Japan CPL Filters Marumi vs Hoya vs Kenko vs Tokina


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nyfkenny

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Mar 22, 2009
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#1
Which one is a value for money and good filter that you will recommend? Any help is appreciated. If i'm not wrong Kenko, Hoya and Tokina are all from the same manufacture?

P.S Is it better to buy a big filter and use step up ring so that you can save money?
 

night86mare

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Aug 25, 2006
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#2
don't know about manufacturers. out of all these, marumi and hoya and kenko seem pretty on par in terms of quality and name, buth hoya is probably the most common.

i myself have not seen a tokina before, so couldn't say for sure.

big sized filters normally cost exponentially more, so i'd say probably not. along with the hassle of having to screw on the step up ring, and the having to fiddle around, in the long run, i'd suggest not. buy individually. in fact, just think of which lens you might use that needs a cpl. for example, if you have a portrait lens, e.g. 85mm f/1.2, then the chances you might need a CPL on it, are frankly, probably a lot lower than a typical landscape type of lens, e.g. 12-24.
 

EyeMe

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Nov 9, 2009
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#3
Flip the Hoya packaging and you'll notice that it will mention "Made by Tokina Pte Ltd".

Question: Is Tokina the OEM manufacturer for the CPL filters for Hoya? And the quality the same?

FYI: You may find Tokina CPL filters at Cathay Photo.
 

dormy

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Nov 11, 2008
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#4
i also wondering if their normal grade filters are on par (not multicoated or hd)
 

daredevil123

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Oct 25, 2005
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lil red dot
#6
What I heard is that Hoya filters are contract manufactured by Tokina using Hoya glass. But the tokina CPL I see so far are not the high end types, and are usually uncoated. So they should equate to the low end Hoya CPL. A little less known fact is that Tokina is either part of Kenko or Hoya. The relationship is quite messy and mysterious. Hoya is public, Kenko and Tokina are private. Who owns who is up for grabs. But they share technology and resources and even managers. You can consider them to be in the same "Kiretsu" (conglomerate). By the way, Tokina uses Hoya glass in all their lenses.

Kenko and Hoya are of the same company (I think). Kenko is branded for the Japanese market and Hoya for the international market. This is by admission of Hoya USA which I read but no longer have the link. They are practically the same, that is why you see similar model names. Hoya Pro1D = Kenko Pro1D. Hoya HD = Kenko Zeta.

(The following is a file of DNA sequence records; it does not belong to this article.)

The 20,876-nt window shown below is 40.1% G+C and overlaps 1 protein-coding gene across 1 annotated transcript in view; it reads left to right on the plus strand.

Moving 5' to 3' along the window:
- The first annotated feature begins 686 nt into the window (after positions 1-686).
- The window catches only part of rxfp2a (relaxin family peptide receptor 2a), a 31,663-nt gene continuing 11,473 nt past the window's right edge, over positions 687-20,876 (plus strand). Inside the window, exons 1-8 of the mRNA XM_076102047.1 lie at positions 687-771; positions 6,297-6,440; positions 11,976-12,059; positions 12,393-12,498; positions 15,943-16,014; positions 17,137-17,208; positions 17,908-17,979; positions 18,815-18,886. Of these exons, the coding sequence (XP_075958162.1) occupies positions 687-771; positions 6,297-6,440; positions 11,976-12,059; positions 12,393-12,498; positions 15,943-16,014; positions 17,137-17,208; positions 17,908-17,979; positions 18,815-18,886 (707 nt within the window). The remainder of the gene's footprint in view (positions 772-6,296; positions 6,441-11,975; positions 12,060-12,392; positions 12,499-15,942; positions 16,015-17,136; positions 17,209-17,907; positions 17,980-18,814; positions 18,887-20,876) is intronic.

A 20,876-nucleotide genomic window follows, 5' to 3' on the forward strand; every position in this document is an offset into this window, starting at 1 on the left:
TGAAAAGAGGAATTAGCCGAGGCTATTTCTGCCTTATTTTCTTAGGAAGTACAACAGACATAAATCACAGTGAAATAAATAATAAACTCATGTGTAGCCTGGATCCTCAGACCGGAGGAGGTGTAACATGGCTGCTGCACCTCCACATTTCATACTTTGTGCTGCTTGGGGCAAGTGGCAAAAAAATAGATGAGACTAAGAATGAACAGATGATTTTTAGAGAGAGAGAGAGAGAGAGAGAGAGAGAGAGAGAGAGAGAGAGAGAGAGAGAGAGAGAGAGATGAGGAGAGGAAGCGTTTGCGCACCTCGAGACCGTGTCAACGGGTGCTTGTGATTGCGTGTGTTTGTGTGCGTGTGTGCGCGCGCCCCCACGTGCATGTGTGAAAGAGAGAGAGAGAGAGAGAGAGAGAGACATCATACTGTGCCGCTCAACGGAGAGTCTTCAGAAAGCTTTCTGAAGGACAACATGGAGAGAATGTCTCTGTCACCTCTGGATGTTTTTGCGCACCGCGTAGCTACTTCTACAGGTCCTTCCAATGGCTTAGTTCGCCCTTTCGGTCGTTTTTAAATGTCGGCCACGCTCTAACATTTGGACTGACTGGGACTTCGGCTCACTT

If you want a comparison, here is a test of all CPL filters (Kenko Zeta and Hoya HD not in this test):
http://www.lenstip.com/115.1-article-Polarizing_filters_test.html

Marumi is not readily available in SG. Mass sales have the low end versions for sale. But the high end Marumi (DHG and Super DHG) are tested to be exceptionally good, as good as B+W MRC KSM Slim. See the test by lenstip.com, linked above.

Personally, for my better lenses, I use Kenko Pro1D clear protector. For CPL I have a tokina 52mm (for my cheapo lenses), a Kenko Pro1D 72mm CPL. I am currently trying to get my hands on a Marumi Super DHG 67mm CPL (on special order).
 

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soons

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Mar 22, 2007
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#7
Found the article...
http://www.tokinalens.com/products/tokina/tokina-02.html

Through a close collaboration with Hoya Corporation, the world’s largest optical glass manufacturer, Tokina has succeeded in producing high quality precision molded all glass elements with a greater aspherical shape than any other lens manufacturer. This technique is unparalleled in its technological sophistication and precision.
 

daredevil123

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Oct 25, 2005
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lil red dot
#8
P.S Is it better to buy a big filter and use step up ring so that you can save money?
As for using big filters and using step up rings, all I can say is that once you use step up rings, you cannot use the original lens hood. If you have a lot of lenses, for CPL it makes sense, since I usually take down the hood to use a CPL. If is up to you though. But speed is also affected, if you have quite a number of lenses with different filter sizes and you like to switch lenses a lot. It can become a hassle.
 

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